Trump's Iran envoy quits administration as US pushes embargo

Full Screen
1 / 2

Copyright 2020 The Associated Press. All rights reserved.

FILE - In this Nov. 29, 2018 file photo, Brian Hook, U.S. special representative for Iran, speaks at the Iranian Materiel Display at Joint Base Anacostia-Bolling in Washington. The U.S. continues to push for an end of the four-nation boycott of Qatar, even after the hospitalization of Kuwait's ruling emir who led talks to resolve the yearslong dispute, Hook told journalists Sunday, July 26, 2020. (AP Photo/Carolyn Kaster, File)

WASHINGTON – The Trump administration’s top envoy for Iran is stepping down just as the United States tries to moves ahead with a major diplomatic effort that would extend a U.N. arms embargo against Tehran in the face of widespread international opposition.

Brian Hook announced his departure on Thursday, a day after Secretary of State Mike Pompeo said the U.S. would call for a U.N. Security Council vote next week on a resolution to indefinitely extend the embargo, which is due to expire in October.

That resolution is expected to fail, setting the stage for a showdown between the U.S. and the other Security Council members over the reimposition of all international sanctions on Iran. President Donald Trump withdrew the U.S. from the 2015 Iran nuclear deal two years ago but his administration argues it retains the right to invoke the “snapback” of U.N. sanctions because it is a council member. Others disagree.

Hook did not give a reason for leaving, although he has young children and was frequently away from home on travel. He had just returned to the U.S. from an extended trip to the Middle East and Europe during which he tried to drum up support for the Iran arms embargo extension.

Hook, 52, had given few people inside the administration advance notice that he intended to leave and on Wednesday had appeared at a session on Iran at the Aspen Security Forum. Last year, he had been criticized by the now-fired State Department inspector general for alleged political retaliation against a career diplomat on the policy planning staff. Hook denied the charges and was not reprimanded.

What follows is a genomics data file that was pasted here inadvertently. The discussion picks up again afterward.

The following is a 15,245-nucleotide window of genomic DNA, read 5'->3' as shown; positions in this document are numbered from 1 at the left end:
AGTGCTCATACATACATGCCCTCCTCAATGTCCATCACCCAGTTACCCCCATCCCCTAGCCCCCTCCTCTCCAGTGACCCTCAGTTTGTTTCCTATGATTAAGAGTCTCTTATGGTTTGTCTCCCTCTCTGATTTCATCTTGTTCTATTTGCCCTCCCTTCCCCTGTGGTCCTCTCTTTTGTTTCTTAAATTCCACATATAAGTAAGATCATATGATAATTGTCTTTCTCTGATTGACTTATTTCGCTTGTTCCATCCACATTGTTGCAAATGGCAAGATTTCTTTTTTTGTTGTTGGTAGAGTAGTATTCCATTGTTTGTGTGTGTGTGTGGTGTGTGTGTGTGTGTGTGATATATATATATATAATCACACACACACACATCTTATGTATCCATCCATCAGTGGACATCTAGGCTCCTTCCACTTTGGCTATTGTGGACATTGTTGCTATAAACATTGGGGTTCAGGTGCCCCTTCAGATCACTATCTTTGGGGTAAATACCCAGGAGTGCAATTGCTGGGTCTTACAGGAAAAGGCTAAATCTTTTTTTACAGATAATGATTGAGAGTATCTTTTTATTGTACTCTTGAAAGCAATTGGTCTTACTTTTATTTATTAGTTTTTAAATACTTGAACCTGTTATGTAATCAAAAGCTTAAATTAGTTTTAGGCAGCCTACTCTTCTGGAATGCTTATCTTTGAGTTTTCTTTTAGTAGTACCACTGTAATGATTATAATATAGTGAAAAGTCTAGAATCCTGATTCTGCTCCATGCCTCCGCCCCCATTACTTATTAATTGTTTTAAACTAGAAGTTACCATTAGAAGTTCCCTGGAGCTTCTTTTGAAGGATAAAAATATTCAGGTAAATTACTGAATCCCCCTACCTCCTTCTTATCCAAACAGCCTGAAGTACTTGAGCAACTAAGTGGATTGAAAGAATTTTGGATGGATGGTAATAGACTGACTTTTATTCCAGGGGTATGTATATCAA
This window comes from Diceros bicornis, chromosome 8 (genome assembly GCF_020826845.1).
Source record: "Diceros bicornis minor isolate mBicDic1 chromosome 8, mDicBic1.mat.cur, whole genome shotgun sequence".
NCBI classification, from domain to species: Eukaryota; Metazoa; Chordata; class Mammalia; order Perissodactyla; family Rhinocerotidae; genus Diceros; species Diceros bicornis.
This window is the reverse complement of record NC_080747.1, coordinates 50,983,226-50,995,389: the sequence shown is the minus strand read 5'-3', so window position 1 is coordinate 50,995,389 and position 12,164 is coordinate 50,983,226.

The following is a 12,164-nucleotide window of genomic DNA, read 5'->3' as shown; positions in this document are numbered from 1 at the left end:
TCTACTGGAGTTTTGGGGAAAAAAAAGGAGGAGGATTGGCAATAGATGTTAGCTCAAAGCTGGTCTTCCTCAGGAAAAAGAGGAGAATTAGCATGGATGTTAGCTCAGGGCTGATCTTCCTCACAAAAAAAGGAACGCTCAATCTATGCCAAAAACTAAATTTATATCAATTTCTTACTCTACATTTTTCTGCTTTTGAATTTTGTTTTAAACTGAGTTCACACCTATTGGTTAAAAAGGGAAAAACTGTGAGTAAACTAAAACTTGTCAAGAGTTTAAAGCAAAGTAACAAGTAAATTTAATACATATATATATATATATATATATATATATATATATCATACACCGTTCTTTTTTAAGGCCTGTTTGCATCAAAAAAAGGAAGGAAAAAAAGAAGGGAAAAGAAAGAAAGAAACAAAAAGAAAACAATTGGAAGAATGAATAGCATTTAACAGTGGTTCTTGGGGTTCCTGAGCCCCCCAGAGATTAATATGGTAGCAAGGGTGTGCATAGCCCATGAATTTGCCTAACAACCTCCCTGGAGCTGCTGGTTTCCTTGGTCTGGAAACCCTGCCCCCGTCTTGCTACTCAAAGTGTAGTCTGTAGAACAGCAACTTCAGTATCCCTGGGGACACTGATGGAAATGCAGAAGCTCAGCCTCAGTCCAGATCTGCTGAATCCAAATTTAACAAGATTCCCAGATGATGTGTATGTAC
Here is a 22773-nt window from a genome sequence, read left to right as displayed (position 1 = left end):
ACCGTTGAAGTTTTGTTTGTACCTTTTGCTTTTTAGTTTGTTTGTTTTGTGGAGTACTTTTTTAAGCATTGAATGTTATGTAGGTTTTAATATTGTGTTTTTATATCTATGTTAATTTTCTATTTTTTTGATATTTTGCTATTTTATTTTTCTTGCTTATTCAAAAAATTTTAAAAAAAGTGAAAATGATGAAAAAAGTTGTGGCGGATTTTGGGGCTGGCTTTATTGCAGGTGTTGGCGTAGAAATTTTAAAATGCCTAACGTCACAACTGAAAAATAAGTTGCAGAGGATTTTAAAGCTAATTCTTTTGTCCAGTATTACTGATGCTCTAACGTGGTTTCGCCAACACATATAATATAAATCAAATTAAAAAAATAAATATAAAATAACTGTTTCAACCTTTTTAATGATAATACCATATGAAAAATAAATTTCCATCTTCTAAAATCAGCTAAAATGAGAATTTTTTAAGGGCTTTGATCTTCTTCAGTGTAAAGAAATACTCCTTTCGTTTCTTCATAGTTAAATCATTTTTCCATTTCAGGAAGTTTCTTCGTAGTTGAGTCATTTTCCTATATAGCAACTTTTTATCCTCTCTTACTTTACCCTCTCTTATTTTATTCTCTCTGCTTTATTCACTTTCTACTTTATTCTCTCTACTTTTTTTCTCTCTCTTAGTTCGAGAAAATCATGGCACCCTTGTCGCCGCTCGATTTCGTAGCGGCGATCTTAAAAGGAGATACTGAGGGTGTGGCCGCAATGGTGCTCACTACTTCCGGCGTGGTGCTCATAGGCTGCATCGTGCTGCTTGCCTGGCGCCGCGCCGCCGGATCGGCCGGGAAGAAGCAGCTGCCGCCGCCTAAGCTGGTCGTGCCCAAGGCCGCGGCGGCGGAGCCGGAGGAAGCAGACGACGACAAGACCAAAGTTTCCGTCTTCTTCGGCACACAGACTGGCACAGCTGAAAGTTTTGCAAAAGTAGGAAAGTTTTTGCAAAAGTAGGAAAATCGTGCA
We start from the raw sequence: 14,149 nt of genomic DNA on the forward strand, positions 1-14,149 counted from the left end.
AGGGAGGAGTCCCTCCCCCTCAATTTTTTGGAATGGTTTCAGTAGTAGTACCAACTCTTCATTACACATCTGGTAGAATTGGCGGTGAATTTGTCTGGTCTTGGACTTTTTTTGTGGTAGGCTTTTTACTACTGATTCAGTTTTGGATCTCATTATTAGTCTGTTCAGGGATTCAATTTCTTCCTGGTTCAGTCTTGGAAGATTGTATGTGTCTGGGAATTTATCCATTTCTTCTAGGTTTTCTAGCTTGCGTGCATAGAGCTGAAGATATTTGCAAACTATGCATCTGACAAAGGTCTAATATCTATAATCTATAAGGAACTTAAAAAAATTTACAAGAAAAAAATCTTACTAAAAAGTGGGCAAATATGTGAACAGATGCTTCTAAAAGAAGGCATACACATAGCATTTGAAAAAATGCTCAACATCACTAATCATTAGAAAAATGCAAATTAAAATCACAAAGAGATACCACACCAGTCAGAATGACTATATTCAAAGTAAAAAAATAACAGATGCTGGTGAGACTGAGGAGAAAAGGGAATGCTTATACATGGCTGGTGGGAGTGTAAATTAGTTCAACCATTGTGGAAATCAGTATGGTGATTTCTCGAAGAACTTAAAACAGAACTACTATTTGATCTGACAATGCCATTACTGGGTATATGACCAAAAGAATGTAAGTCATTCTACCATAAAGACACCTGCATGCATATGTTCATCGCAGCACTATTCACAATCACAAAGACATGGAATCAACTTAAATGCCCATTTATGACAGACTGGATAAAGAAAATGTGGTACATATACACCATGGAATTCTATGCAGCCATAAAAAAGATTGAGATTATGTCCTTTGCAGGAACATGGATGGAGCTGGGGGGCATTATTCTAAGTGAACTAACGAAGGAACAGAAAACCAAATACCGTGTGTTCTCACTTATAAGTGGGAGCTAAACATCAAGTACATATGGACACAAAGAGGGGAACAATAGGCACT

Pompeo said in a statement that Hook “has been my point person on Iran for over two years and he has achieved historic results.” Hook will be replaced after an as-yet undetermined transition period by Abrams, a noted hawk on numerous policy issues who is the U.S. special envoy for Venezuela. Abrams also will continue in his job as Venezuela envoy, Pompeo said.

Abrams has led the administration’s push to try to force Venezuelan President Nicolas Maduro from power by backing his main rival Juan Guaido.

Abrams is perhaps best known for his role in the Iran-Contra scandal during the Reagan administration in which weapons were sold to Iran to support anti-communist rebels in Nicaragua. Abrams, then a National Security Council aide, was convicted of withholding information from Congress about the matter, but was pardoned by President George H.W. Bush.